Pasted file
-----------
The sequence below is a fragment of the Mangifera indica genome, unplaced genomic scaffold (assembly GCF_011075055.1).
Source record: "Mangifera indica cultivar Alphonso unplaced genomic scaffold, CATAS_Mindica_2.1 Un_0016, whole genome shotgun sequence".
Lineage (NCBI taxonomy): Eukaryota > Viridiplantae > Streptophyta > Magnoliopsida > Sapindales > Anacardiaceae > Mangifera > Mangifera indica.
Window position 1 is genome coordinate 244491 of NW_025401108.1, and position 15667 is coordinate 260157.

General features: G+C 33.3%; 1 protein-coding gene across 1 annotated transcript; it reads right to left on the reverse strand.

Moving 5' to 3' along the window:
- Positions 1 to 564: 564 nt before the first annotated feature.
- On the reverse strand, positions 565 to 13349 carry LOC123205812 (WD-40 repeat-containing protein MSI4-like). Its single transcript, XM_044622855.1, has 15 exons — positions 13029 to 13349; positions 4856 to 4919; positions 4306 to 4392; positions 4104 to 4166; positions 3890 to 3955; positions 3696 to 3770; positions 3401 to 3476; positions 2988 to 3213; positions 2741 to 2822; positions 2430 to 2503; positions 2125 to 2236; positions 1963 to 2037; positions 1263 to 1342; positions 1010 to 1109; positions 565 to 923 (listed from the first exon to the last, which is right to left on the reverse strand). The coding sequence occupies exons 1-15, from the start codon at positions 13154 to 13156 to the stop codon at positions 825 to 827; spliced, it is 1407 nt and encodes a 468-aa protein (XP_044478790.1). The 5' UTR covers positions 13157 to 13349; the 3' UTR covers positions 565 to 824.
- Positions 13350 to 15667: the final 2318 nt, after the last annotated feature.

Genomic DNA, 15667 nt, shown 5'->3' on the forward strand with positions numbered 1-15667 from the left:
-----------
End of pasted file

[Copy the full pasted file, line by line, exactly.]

The sequence below is a fragment of the Mangifera indica genome, unplaced genomic scaffold (assembly GCF_011075055.1).
Source record: "Mangifera indica cultivar Alphonso unplaced genomic scaffold, CATAS_Mindica_2.1 Un_0016, whole genome shotgun sequence".
Lineage (NCBI taxonomy): Eukaryota > Viridiplantae > Streptophyta > Magnoliopsida > Sapindales > Anacardiaceae > Mangifera > Mangifera indica.
Window position 1 is genome coordinate 244491 of NW_025401108.1, and position 15667 is coordinate 260157.

General features: G+C 33.3%; 1 protein-coding gene across 1 annotated transcript; it reads right to left on the reverse strand.

Moving 5' to 3' along the window:
- Positions 1 to 564: 564 nt before the first annotated feature.
- On the reverse strand, positions 565 to 13349 carry LOC123205812 (WD-40 repeat-containing protein MSI4-like). Its single transcript, XM_044622855.1, has 15 exons — positions 13029 to 13349; positions 4856 to 4919; positions 4306 to 4392; positions 4104 to 4166; positions 3890 to 3955; positions 3696 to 3770; positions 3401 to 3476; positions 2988 to 3213; positions 2741 to 2822; positions 2430 to 2503; positions 2125 to 2236; positions 1963 to 2037; positions 1263 to 1342; positions 1010 to 1109; positions 565 to 923 (listed from the first exon to the last, which is right to left on the reverse strand). The coding sequence occupies exons 1-15, from the start codon at positions 13154 to 13156 to the stop codon at positions 825 to 827; spliced, it is 1407 nt and encodes a 468-aa protein (XP_044478790.1). The 5' UTR covers positions 13157 to 13349; the 3' UTR covers positions 565 to 824.
- Positions 13350 to 15667: the final 2318 nt, after the last annotated feature.

Genomic DNA, 15667 nt, shown 5'->3' on the forward strand with positions numbered 1-15667 from the left: